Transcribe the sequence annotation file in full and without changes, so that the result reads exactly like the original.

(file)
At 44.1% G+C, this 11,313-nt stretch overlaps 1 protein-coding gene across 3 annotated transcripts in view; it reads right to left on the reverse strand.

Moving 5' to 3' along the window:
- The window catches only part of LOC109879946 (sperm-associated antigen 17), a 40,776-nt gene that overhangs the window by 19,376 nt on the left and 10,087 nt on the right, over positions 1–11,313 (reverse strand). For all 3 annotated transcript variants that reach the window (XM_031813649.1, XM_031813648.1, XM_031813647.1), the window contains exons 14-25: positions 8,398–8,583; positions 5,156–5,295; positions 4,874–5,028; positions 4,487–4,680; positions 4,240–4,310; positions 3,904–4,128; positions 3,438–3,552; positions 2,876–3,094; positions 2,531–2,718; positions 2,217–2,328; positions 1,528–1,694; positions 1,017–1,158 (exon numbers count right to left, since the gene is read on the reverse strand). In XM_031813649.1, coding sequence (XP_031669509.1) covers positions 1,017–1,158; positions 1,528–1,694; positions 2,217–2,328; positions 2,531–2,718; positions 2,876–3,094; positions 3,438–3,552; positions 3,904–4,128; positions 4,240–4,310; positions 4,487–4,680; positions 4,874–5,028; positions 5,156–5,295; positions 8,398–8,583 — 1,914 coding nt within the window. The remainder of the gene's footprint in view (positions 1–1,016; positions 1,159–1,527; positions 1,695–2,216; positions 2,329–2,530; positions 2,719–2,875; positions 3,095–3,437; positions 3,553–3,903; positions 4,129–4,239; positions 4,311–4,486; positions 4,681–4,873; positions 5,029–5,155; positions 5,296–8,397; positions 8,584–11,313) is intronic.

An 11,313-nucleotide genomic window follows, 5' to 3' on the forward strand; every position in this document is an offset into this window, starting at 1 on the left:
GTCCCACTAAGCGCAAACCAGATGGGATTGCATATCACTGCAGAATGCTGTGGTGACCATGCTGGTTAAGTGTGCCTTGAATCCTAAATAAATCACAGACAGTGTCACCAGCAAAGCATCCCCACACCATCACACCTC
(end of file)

At 44.1% G+C, this 11,313-nt stretch overlaps 1 protein-coding gene across 3 annotated transcripts in view; it reads right to left on the reverse strand.

Moving 5' to 3' along the window:
- The window catches only part of LOC109879946 (sperm-associated antigen 17), a 40,776-nt gene that overhangs the window by 19,376 nt on the left and 10,087 nt on the right, over positions 1–11,313 (reverse strand). For all 3 annotated transcript variants that reach the window (XM_031813649.1, XM_031813648.1, XM_031813647.1), the window contains exons 14-25: positions 8,398–8,583; positions 5,156–5,295; positions 4,874–5,028; positions 4,487–4,680; positions 4,240–4,310; positions 3,904–4,128; positions 3,438–3,552; positions 2,876–3,094; positions 2,531–2,718; positions 2,217–2,328; positions 1,528–1,694; positions 1,017–1,158 (exon numbers count right to left, since the gene is read on the reverse strand). In XM_031813649.1, coding sequence (XP_031669509.1) covers positions 1,017–1,158; positions 1,528–1,694; positions 2,217–2,328; positions 2,531–2,718; positions 2,876–3,094; positions 3,438–3,552; positions 3,904–4,128; positions 4,240–4,310; positions 4,487–4,680; positions 4,874–5,028; positions 5,156–5,295; positions 8,398–8,583 — 1,914 coding nt within the window. The remainder of the gene's footprint in view (positions 1–1,016; positions 1,159–1,527; positions 1,695–2,216; positions 2,329–2,530; positions 2,719–2,875; positions 3,095–3,437; positions 3,553–3,903; positions 4,129–4,239; positions 4,311–4,486; positions 4,681–4,873; positions 5,029–5,155; positions 5,296–8,397; positions 8,584–11,313) is intronic.

An 11,313-nucleotide genomic window follows, 5' to 3' on the forward strand; every position in this document is an offset into this window, starting at 1 on the left:
GTCCCACTAAGCGCAAACCAGATGGGATTGCATATCACTGCAGAATGCTGTGGTGACCATGCTGGTTAAGTGTGCCTTGAATCCTAAATAAATCACAGACAGTGTCACCAGCAAAGCATCCCCACACCATCACACCTC